A vote of seven of nine grand jurors was required. The jurors first had to decide if Walker's shooting was justified or if another officer would likely have reacted in the same way. If they found that the shooting wasn't justified, they then would have had to decide if there was probable cause that the officers had committed a crime.

What to know about grand jury: 'Solemn duty:' Ahead of Jayland Walker case, what we know about the grand jury process

Yost declined during the press conference to say the breakdown of the grand jury's vote, which he said is kept secret. He also wouldn't answer questions about who testified before the grand jury.

Officers fired 94 shots at Walker over 6.7 seconds, according to Yost and Senior Assistant Attorney General Anthony Pierson.

"Most of officer-involved shootings involve an officer or perhaps an officer and a partner. It is unusual, although hardly unprecedented, to have this many officers firing their weapon at the same time at a single subject. The sheer number of shots is one of the things that makes the video so hard to watch ...That being said, it is critical to remember that Mr. Walker had fired on the police, and that he shot first," Yost said.

State official details what led to Jayland Walker's death

Pierson outlined the evidence collected during a state investigation, including what led up to the deadly encounter.

Pierson said New Franklin officers attempted to pull Walker’s 2005 Buick Century over about 2:30 a.m. June 26 when they spotted the car with a license plate light out. The officers entered the vehicle into their system, then began to pursue it but then called off the chase when it got too dangerous for such a minor violation.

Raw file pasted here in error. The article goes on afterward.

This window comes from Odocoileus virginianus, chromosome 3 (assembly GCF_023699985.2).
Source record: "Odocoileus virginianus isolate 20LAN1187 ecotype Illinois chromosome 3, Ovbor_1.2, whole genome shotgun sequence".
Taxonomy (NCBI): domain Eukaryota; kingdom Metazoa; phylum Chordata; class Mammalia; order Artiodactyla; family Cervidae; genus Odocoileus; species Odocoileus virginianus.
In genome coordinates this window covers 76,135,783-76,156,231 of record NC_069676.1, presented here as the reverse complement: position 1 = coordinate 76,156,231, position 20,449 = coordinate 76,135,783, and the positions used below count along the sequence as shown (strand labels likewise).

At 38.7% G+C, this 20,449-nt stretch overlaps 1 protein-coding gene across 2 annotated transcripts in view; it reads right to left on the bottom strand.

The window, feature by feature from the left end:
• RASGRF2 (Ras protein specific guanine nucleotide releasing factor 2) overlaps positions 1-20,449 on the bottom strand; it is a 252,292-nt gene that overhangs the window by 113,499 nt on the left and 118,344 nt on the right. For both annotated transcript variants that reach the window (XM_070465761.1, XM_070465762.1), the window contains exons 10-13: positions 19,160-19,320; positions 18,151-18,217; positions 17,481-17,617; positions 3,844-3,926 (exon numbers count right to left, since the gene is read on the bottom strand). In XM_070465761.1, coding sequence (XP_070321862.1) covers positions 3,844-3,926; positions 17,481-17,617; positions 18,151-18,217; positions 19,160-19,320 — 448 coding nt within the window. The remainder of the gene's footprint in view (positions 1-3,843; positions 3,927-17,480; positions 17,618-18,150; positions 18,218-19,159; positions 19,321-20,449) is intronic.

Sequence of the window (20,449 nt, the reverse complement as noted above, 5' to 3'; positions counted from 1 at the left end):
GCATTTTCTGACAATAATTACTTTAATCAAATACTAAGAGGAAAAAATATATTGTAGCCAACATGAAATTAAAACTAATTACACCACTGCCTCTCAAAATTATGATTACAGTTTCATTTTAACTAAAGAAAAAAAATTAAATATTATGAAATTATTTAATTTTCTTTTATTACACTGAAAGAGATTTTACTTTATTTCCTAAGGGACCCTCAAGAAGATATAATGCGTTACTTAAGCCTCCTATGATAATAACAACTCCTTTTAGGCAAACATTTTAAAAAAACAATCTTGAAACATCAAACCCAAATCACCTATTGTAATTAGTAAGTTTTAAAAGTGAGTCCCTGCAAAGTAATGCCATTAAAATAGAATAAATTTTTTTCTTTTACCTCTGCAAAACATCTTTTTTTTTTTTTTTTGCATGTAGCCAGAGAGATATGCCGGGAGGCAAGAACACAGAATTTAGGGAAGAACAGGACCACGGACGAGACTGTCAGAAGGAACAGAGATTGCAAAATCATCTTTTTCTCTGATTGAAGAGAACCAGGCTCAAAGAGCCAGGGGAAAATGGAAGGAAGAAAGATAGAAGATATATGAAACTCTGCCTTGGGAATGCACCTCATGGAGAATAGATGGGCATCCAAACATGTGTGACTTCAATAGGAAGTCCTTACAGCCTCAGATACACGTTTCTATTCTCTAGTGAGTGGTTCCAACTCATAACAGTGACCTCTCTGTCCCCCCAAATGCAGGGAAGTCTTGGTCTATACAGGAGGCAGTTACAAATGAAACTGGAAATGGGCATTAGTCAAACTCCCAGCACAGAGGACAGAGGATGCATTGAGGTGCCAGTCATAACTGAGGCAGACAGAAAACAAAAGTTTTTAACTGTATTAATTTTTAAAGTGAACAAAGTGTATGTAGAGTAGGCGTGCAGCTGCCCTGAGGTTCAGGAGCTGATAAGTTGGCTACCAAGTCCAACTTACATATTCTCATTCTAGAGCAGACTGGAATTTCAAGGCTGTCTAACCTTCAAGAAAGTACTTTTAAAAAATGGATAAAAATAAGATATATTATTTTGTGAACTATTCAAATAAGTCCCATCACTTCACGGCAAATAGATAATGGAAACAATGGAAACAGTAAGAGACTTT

One of the New Franklin officers said the driver was wearing a black hoodie and he thought he was white, though he later said he wasn’t sure.

Pierson said all indications are that this was Walker.

About 12:22 a.m. June 27, Akron officers again spotted Walker's car in about the same area where he was driving in the early morning areas the previous day. The officers initially decided not to pull the car over but changed their minds when they saw the car return to the area and again go on Route 8, Pierson said.

A Cuyahoga Falls officer saw the Akron officers following Walker's car and decided to follow as well. As Walker drove onto Route 8, the Falls officer's dash camera captured an image of Walker firing a shot, Pierson said.

"This officer's dash camera is the best vantage point to show Walker firing a round from his vehicle," Pierson said.